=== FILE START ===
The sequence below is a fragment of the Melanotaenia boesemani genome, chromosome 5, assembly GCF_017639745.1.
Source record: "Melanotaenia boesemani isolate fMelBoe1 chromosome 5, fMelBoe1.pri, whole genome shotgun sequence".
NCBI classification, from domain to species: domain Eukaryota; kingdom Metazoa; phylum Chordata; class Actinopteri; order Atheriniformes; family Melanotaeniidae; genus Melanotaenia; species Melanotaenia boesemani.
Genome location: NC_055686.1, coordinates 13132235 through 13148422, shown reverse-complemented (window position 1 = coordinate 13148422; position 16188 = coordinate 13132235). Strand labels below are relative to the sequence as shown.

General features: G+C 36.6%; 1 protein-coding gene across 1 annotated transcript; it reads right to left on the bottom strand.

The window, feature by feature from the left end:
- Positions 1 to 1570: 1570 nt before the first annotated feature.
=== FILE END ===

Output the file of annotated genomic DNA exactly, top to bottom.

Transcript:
The sequence below is a fragment of the Melanotaenia boesemani genome, chromosome 5, assembly GCF_017639745.1.
Source record: "Melanotaenia boesemani isolate fMelBoe1 chromosome 5, fMelBoe1.pri, whole genome shotgun sequence".
NCBI classification, from domain to species: domain Eukaryota; kingdom Metazoa; phylum Chordata; class Actinopteri; order Atheriniformes; family Melanotaeniidae; genus Melanotaenia; species Melanotaenia boesemani.
Genome location: NC_055686.1, coordinates 13132235 through 13148422, shown reverse-complemented (window position 1 = coordinate 13148422; position 16188 = coordinate 13132235). Strand labels below are relative to the sequence as shown.

General features: G+C 36.6%; 1 protein-coding gene across 1 annotated transcript; it reads right to left on the bottom strand.

The window, feature by feature from the left end:
- Positions 1 to 1570: 1570 nt before the first annotated feature.